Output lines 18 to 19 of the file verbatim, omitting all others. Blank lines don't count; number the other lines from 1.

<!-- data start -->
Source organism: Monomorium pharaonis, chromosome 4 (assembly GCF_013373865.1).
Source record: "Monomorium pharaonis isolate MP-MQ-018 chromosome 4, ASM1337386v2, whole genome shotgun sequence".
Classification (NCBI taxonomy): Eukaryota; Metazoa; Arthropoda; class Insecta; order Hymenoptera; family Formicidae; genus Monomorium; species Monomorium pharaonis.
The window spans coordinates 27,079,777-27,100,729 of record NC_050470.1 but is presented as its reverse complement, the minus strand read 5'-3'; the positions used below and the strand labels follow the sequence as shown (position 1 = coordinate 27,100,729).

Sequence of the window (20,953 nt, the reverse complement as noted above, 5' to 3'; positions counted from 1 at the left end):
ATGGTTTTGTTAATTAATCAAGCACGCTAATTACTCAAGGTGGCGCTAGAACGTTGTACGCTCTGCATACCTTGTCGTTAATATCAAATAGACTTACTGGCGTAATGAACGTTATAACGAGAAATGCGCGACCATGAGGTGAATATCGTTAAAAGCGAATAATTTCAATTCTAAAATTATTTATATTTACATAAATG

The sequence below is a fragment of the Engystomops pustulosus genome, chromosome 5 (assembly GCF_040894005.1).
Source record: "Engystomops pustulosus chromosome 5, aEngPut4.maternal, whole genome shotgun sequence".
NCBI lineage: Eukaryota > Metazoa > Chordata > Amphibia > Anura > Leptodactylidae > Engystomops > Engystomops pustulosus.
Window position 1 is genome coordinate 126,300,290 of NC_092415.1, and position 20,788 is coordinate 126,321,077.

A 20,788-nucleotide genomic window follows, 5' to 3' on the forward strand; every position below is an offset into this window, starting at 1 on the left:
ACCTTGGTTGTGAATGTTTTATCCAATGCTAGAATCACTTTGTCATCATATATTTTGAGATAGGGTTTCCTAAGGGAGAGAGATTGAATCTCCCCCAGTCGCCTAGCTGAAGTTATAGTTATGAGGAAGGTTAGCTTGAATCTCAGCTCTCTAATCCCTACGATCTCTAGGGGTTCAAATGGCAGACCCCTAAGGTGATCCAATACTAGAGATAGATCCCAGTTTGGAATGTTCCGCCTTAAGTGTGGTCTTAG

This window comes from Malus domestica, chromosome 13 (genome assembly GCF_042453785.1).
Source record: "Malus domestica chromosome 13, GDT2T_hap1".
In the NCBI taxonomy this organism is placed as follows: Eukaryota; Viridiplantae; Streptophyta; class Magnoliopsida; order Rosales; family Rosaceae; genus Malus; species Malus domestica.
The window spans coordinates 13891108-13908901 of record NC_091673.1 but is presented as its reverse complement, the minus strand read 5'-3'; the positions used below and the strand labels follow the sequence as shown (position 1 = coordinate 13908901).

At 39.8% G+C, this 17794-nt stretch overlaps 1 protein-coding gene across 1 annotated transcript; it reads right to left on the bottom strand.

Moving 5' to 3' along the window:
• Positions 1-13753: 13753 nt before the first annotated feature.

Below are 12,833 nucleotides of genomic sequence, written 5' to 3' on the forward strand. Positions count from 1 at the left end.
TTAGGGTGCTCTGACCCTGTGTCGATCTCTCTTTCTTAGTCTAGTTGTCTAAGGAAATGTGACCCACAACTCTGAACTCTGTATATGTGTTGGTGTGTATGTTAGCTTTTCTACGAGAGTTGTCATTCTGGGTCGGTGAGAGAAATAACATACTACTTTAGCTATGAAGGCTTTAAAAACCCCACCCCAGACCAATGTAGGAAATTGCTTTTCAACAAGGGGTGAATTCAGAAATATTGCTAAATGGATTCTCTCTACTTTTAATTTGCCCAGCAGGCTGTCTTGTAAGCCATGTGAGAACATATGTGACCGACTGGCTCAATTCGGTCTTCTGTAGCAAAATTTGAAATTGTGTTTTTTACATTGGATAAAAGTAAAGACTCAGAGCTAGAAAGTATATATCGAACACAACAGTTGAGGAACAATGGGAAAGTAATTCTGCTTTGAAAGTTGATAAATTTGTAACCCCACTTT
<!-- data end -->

Moving 5' to 3' along the window:
• Positions 1-13753: 13753 nt before the first annotated feature.